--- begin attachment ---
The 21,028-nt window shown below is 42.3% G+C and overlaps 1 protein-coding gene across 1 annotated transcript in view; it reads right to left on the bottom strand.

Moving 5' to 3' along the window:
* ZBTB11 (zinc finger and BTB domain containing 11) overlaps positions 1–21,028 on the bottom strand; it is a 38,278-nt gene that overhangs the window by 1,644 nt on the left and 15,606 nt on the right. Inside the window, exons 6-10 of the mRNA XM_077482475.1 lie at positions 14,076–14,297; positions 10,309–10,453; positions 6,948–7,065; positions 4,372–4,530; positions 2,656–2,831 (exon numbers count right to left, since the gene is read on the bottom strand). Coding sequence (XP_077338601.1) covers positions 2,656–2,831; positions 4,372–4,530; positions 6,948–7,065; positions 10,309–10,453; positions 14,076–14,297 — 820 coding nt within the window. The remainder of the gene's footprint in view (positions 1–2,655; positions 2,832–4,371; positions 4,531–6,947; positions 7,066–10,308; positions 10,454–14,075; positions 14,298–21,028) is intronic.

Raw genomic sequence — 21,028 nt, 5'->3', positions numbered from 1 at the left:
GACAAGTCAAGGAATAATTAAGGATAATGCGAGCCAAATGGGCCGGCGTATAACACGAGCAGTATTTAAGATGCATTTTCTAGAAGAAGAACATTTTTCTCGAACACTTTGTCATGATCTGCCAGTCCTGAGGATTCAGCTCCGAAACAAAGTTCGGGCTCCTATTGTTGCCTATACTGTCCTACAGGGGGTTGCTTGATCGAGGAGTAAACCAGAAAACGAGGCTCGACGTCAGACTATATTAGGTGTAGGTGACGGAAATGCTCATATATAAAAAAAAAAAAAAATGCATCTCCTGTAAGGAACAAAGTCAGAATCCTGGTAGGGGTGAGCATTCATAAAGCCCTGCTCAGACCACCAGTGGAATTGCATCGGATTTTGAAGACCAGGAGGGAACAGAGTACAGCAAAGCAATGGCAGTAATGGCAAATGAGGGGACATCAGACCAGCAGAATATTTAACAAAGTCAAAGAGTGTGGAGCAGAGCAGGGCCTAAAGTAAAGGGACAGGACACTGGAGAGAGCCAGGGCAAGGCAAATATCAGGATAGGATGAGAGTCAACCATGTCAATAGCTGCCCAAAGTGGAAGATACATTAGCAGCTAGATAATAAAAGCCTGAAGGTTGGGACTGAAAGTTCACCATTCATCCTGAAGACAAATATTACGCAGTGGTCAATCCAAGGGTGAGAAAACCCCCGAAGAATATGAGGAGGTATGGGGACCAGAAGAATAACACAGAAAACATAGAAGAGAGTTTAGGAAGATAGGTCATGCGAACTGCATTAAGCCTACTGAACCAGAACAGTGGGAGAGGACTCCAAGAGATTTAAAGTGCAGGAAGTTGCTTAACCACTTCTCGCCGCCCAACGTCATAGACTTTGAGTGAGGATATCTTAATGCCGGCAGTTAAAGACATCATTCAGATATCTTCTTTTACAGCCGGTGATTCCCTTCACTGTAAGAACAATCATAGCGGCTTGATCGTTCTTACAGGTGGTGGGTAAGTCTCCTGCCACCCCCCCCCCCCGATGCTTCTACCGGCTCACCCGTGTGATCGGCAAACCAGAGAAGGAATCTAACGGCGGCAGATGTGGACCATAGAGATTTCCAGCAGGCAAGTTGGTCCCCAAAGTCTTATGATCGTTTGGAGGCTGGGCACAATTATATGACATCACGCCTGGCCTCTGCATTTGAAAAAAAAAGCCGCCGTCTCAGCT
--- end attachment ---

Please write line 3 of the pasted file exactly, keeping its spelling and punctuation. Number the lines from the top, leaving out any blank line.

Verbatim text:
* ZBTB11 (zinc finger and BTB domain containing 11) overlaps positions 1–21,028 on the bottom strand; it is a 38,278-nt gene that overhangs the window by 1,644 nt on the left and 15,606 nt on the right. Inside the window, exons 6-10 of the mRNA XM_077482475.1 lie at positions 14,076–14,297; positions 10,309–10,453; positions 6,948–7,065; positions 4,372–4,530; positions 2,656–2,831 (exon numbers count right to left, since the gene is read on the bottom strand). Coding sequence (XP_077338601.1) covers positions 2,656–2,831; positions 4,372–4,530; positions 6,948–7,065; positions 10,309–10,453; positions 14,076–14,297 — 820 coding nt within the window. The remainder of the gene's footprint in view (positions 1–2,655; positions 2,832–4,371; positions 4,531–6,947; positions 7,066–10,308; positions 10,454–14,075; positions 14,298–21,028) is intronic.